By Declan McCullagh
Staff Writer, CNET News.com
May 26, 2006
Lawyers for AT&T accidentally released sensitive information while
defending a lawsuit that accuses the company of facilitating a
government wiretapping program, CNET News.com has learned.
AT&T's attorneys this week filed a 25-page legal brief striped with
thick black lines that were intended to obscure portions of three
pages and render them unreadable.
But the obscured text nevertheless can be copied and pasted inside
some PDF readers, including Preview under Apple Computer's OS X and
the xpdf utility used with X11.
The deleted portions of the legal brief seek to offer benign reasons
why AT&T would allegedly have a secret room at its downtown San
Francisco switching center that would be designed to monitor Internet
and telephone traffic. The Electronic Frontier Foundation, which filed
the class-action lawsuit in January, alleges that the room is used by
an unlawful National Security Agency surveillance program.
"AT&T notes that the facts recited by plaintiffs are entirely
consistent with any number of legitimate Internet monitoring systems,
such as those used to detect viruses and stop hackers," the redacted
Another section says: "Although the plaintiffs ominously refer to the
equipment as the 'Surveillance Configuration,' the same physical
equipment could be utilized exclusively for other surveillance in full
compliance with" the Foreign Intelligence Surveillance Act.
The redacted portions of AT&T's court filing are not classified, and
no information relating to actual operations of an NSA surveillance
program was disclosed. Also, AT&T's attorneys at the law firms of
Pillsbury Winthrop Shaw Pittman and Sidley Austin were careful not to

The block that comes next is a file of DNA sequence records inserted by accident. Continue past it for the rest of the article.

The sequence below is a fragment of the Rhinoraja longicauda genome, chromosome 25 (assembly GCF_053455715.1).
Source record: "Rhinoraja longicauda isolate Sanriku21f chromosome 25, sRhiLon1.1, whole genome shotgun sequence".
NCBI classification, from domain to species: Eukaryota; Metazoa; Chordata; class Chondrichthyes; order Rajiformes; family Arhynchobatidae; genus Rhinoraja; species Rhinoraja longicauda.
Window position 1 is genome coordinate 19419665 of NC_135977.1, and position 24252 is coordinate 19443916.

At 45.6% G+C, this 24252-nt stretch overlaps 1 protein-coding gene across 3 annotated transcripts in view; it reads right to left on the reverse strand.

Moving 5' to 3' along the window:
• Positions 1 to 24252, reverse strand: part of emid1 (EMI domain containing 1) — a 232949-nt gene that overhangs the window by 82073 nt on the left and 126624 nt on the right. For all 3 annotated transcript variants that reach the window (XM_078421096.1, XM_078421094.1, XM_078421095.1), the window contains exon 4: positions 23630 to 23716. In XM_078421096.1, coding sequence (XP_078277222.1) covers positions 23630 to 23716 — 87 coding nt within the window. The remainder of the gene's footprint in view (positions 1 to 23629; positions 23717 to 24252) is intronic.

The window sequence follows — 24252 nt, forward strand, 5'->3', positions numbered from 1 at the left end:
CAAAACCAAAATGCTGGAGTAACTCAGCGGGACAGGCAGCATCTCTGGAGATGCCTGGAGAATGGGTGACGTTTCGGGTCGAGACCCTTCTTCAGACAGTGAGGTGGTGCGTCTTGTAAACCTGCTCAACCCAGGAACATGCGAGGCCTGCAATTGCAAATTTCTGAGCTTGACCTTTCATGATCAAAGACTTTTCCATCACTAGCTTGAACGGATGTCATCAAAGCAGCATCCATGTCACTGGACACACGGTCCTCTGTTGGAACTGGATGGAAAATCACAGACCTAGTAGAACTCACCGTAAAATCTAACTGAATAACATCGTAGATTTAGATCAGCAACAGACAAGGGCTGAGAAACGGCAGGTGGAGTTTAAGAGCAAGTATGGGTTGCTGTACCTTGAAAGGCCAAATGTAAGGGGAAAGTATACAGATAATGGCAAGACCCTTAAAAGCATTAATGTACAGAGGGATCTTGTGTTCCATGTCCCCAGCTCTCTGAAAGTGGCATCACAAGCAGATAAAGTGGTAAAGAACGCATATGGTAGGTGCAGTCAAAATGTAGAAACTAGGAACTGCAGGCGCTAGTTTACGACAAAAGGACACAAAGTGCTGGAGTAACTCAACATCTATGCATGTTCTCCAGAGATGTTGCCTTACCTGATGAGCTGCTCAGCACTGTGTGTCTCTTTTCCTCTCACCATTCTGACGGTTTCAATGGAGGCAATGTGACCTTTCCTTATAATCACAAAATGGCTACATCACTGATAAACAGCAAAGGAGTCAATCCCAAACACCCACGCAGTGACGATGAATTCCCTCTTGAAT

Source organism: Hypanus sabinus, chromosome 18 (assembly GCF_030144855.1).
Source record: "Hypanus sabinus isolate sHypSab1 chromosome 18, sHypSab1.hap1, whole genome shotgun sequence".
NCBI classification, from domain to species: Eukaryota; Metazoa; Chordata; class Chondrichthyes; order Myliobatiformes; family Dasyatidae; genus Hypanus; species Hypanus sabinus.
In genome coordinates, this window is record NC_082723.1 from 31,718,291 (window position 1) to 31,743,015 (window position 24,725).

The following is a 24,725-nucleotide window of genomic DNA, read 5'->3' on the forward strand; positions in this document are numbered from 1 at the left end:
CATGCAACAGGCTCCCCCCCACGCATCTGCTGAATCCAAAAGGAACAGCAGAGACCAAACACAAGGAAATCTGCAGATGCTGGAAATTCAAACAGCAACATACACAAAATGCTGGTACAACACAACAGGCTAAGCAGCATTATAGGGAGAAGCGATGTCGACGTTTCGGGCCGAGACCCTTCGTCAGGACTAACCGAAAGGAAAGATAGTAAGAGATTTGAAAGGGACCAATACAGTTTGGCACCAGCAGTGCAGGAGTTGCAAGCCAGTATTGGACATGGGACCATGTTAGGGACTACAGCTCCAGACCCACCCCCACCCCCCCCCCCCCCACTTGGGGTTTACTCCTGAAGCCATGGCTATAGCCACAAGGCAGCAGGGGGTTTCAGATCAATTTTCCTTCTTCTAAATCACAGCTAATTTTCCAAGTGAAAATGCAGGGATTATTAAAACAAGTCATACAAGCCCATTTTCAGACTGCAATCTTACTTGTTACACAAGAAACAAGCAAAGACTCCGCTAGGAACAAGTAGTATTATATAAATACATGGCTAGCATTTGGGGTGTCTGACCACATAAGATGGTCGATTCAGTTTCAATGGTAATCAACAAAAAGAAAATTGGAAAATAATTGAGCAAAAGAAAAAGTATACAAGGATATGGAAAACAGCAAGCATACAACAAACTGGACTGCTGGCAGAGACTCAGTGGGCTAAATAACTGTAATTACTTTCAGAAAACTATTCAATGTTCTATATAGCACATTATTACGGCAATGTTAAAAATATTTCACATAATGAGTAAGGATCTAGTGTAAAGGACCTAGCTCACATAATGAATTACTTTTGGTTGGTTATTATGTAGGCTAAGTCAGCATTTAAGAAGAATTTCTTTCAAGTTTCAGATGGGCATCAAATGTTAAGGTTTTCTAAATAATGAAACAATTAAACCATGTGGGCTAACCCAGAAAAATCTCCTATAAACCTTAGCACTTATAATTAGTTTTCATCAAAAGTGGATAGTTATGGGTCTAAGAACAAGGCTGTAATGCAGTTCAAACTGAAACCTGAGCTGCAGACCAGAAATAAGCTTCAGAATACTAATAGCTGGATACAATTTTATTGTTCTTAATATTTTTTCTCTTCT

explicitly acknowledge that such a secret room actually exists.
A representative for AT&T was not immediately available to comment.
Although EFF's lawsuit was filed before allegations about the room
surfaced, reports of its existence have become central to the
nonprofit group's attempts to prove AT&T opened its network to the
NSA. A former AT&T employee, Mark Klein, has released documents
alleging the company spliced its fiber optic cables and ran a
duplicate set of cables to Room 641A at its 611 Folsom Street
This is hardly the first time that PDF files have leaked embarrassing
or sensitive information. In an ironic twist, the NSA published a
13-page paper in January describing how redactions could be done
A similar problem has arisen with metadata associated with Microsoft
Office files. In March 2004, a gaffe by the SCO Group revealed which
companies it had considered targeting in its legal campaign against
Linux users. Microsoft Office 2003/XP even offers a way to
"permanently remove hidden data and collaboration data" from Word,
Excel and PowerPoint files.
Documents that EFF filed, including a redacted version (click here for
PDF) of a sworn statement by Klein released this week, were properly
redacted. Instead of including the underlying text and layering a
black rectangle on top, the San Francisco-based civil liberties group
saved those pages as image files.
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